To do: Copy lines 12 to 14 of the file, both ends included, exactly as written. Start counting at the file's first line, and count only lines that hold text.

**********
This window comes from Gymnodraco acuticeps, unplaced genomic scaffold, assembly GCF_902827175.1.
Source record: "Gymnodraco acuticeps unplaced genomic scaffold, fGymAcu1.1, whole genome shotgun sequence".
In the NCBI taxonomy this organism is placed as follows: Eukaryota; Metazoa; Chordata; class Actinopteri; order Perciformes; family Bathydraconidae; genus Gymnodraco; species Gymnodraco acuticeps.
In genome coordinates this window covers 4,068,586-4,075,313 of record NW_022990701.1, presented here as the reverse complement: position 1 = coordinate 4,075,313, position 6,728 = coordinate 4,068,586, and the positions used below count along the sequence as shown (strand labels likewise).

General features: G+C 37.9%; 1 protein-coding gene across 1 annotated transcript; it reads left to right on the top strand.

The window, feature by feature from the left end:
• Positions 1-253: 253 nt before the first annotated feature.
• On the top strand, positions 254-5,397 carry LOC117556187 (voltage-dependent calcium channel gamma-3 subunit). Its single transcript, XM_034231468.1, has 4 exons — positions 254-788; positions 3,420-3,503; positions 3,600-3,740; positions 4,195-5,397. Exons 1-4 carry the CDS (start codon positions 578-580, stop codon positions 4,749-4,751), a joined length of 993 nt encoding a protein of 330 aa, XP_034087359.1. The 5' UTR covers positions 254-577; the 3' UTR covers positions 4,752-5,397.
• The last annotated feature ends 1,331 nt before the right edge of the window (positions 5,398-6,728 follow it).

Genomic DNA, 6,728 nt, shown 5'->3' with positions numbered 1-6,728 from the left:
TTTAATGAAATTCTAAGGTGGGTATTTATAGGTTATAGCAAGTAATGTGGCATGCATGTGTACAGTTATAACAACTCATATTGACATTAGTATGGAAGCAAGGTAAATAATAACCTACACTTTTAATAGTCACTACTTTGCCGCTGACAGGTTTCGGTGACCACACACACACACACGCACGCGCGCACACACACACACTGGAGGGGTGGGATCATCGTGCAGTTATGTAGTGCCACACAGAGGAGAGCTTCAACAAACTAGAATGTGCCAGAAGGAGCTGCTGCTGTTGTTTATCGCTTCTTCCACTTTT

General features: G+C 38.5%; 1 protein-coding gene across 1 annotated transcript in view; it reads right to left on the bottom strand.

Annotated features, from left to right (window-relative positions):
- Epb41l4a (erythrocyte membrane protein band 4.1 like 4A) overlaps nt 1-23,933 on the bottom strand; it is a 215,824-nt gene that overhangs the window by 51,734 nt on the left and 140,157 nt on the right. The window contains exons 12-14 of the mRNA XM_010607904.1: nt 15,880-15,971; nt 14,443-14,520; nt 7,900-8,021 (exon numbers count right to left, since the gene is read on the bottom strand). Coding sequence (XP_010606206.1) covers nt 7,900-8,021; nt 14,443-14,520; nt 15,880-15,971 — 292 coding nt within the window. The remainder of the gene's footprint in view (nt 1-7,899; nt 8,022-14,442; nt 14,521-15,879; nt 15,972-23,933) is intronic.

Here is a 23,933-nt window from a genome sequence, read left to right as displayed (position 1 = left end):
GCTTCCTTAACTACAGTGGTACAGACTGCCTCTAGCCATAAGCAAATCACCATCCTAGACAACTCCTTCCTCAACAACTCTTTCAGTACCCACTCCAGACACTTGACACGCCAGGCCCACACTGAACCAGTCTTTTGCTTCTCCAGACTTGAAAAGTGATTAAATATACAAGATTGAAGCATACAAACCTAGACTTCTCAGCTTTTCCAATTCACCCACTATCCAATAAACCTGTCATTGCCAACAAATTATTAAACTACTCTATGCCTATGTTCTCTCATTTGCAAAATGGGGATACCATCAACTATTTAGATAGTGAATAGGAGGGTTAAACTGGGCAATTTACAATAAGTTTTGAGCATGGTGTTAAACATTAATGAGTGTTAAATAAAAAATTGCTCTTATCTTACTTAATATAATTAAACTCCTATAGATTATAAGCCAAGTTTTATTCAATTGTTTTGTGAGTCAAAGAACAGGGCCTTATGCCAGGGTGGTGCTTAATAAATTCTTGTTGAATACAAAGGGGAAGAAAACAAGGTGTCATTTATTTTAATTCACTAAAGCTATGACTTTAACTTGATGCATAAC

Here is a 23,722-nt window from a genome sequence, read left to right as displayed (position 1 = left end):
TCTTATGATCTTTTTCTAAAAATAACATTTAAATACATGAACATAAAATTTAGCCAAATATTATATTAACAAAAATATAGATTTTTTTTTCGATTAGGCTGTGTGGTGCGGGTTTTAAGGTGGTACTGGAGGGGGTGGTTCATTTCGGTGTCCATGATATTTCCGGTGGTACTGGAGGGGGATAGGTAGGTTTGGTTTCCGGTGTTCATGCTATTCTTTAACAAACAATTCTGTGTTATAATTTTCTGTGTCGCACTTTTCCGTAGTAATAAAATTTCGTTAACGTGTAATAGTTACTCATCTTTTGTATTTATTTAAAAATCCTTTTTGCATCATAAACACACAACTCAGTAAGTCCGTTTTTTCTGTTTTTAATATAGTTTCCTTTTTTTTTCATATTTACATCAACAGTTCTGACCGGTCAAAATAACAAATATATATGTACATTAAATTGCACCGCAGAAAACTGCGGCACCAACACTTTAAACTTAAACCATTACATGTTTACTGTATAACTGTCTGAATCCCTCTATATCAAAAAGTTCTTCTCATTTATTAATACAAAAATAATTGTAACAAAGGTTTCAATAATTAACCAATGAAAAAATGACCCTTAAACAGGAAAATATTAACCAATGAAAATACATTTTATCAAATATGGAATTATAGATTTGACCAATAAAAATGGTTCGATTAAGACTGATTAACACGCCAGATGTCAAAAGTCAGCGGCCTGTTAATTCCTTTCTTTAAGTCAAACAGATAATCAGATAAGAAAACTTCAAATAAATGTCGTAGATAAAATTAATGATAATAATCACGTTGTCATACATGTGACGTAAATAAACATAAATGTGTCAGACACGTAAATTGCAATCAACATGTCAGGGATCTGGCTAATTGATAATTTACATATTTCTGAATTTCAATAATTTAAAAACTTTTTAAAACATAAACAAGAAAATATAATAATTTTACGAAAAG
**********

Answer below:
General features: G+C 38.5%; 1 protein-coding gene across 1 annotated transcript in view; it reads right to left on the bottom strand.

Annotated features, from left to right (window-relative positions):
- Epb41l4a (erythrocyte membrane protein band 4.1 like 4A) overlaps nt 1-23,933 on the bottom strand; it is a 215,824-nt gene that overhangs the window by 51,734 nt on the left and 140,157 nt on the right. The window contains exons 12-14 of the mRNA XM_010607904.1: nt 15,880-15,971; nt 14,443-14,520; nt 7,900-8,021 (exon numbers count right to left, since the gene is read on the bottom strand). Coding sequence (XP_010606206.1) covers nt 7,900-8,021; nt 14,443-14,520; nt 15,880-15,971 — 292 coding nt within the window. The remainder of the gene's footprint in view (nt 1-7,899; nt 8,022-14,442; nt 14,521-15,879; nt 15,972-23,933) is intronic.